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Haight Street Whole Foods Staffer Tests Positive For Coronavirus

Also: OpenTable is launching a grocery store line reservation feature, and more news to start your day

Whole Foods Launches Produce Rating System To Highlight Environmental Impact
A worker at the Whole Foods grocery store in San Francisco’s Upper Haight neighborhood has tested positive for COVID-19
Photo by Justin Sullivan/Getty Images

As Instacart begins to warn workers that they might have been exposed to COVID-19, an employee at the Whole Foods in the Upper Haight has tested positive for the virus.

The same day that workers at Whole Foods grocery stores across the country called in sick to call for greater protection against the threat of the new coronavirus (COVID-19), news broke that a worker at the Amazon-owned chain’s location on Haight Street has tested positive for the virus.

KQED reports that workers at the store were told in-person or via recorded message on Saturday, and that the employee was last at the store on March 15, but no update on their condition was provided. Meanwhile, some shoppers with Instacart, which also saw strike action this week, tell CNet that they’ve gotten messages warning them that they might have been exposed to COVID-19 after trips to stores with employees that have tested positive for the illness.

Whole Foods tells the Wall Street Journal that “there was not an elevated level of absenteeism at the chain’s more than 500 stores on Tuesday and that they all operated without interruption.” That’s true for the San Francisco Whole Foods, as well: though a spokesperson for the store says the Haight location was cleaned and disinfected, there was no change to business hours after the news of the infected employee was announced.

“They send us an email of their sales every day and they are killing it right now,” one employee told KQED. “Just on a store level, they’ve already made enough to probably cover everyone’s PTO for two weeks while they sanitize the store and make sure no one else has it.”

And in other news...

  • Writer Fanny Singer, whose mother is Chez Panisse founder Alice Waters, has written a book called Always Home: A Daughter’s Recipes & Stories, a memoir about her (thus far, 36-year) life as the daughter of a Bay Area culinary icon. As part of her promo tour, she did a diary-style item for Vanity Fair that feels surreal to read now, as many of the local bars and restaurants she visits are now (temporarily, one hopes) closed due to the coronavirus crisis. Singer also did a more standard interview with the SF Chronicle, this time accompanied by her mom, which is...interesting.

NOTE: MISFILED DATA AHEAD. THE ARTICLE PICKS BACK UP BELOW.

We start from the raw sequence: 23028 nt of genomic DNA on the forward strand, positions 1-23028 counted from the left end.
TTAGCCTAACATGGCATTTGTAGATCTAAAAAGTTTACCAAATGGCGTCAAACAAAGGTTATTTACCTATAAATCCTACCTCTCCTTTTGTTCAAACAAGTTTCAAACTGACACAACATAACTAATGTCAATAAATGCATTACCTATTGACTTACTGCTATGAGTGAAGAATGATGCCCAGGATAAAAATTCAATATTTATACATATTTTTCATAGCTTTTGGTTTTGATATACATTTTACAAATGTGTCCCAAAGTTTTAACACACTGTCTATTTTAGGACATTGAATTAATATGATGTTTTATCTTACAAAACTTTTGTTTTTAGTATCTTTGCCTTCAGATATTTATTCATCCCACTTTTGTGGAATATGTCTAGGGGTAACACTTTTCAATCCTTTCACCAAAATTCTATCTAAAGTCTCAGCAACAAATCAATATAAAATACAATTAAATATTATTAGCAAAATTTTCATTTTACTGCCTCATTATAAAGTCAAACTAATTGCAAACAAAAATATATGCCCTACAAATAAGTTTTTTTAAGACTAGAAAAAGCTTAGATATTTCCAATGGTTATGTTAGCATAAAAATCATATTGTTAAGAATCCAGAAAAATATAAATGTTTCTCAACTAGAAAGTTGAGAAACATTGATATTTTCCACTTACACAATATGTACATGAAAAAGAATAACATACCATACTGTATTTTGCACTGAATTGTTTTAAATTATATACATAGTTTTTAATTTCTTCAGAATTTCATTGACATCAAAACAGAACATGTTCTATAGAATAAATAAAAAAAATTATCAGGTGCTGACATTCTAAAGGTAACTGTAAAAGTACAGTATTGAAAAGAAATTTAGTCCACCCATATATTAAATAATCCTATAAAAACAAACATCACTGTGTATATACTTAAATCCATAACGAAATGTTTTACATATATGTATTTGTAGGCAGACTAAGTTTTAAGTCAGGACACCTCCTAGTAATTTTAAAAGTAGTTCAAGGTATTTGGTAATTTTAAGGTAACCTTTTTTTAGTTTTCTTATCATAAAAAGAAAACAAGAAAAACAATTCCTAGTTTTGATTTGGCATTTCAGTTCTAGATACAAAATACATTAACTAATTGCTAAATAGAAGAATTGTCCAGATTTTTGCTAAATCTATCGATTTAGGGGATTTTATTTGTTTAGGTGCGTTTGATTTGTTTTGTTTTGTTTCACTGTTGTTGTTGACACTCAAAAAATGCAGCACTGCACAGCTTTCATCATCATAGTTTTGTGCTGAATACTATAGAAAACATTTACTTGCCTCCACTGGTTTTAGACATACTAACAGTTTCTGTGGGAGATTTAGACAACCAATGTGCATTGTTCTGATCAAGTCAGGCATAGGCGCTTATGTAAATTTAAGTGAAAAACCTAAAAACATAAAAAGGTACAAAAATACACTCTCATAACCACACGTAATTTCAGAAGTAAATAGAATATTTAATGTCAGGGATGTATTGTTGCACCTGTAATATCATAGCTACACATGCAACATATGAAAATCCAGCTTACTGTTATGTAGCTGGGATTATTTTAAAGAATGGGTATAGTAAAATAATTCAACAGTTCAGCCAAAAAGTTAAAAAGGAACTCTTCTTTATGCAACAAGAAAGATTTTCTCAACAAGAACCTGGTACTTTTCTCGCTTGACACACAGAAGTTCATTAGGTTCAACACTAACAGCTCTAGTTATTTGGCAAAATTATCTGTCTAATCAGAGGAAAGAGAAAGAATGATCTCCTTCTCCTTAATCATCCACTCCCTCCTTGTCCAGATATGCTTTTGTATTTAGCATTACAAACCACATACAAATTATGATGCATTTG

• Redwood City’s 41-year-old hot dog destination Ben Franks is hopeful that its landlord, SamTrans, will understand when it doesn’t pay rent this month. It’s a drive-thru and takeout window, serving dogs from 90-year-old SF company Evergood Fine Foods, and its owner says that “Most people are just saying ‘thanks for staying open’...And sure, they’re saying it while they’re pulling up a little farther away from the window than usual.” [SF Gate]
  • Programs like this one, this one, and this one, all intended to support restaurants by paying them to feed those who need meals, continue to pick up steam...and media attention. [KPIX] [ABC 7] [SF Chronicle]
  • Bistro Aix, a 24-year-old Marina French spot honored with a Michelin Bib Gourmand, has permanently closed. [SF Chronicle]
  • If you’re looking for a long-but-not-too-long read that isn’t about coronavirus, here’s Virginia Heffernan’s report on Bay Area-based fake meat company Impossible Foods, which she says might offer the key to the planet’s salvation. No pressure, Impossible! [Wired]
  • Ice cream chain Salt & Straw, which has locations in Hayes Valley and on Fillmore Street, has temporarily closed all 21 of its stores, laying off 669 workers. [SF Business Times]
  • Pillar Point Harbor crabber Lucas Kinley says that business is booming after he decided to start offering delivery of his fresh-caught crustaceans. [NBC Bay Area]
  • Augie’s Montreal Deli isn’t just a take out comfort food must-have, it’s now a Berkeley-approved market, selling items like paper towels and spray cleaner. “We’re going to try to relieve some of the pressure on markets like Safeway and Berkeley Bowl that have just been overwhelmed,” co-owner Lex Gopnik-Lewinski says.
  • OpenTable says that it’s launching a new tool to help people avoid lines for takeout or groceries similar to its restaurant reservation service. It’s unclear what that will look like in action (a VIP line, perhaps?) but they say that it’ll be in use at Belcampo, Prairie, Tartine Manufactory, and the Epicurean Trader, so soon we can see for ourselves. [ABC News]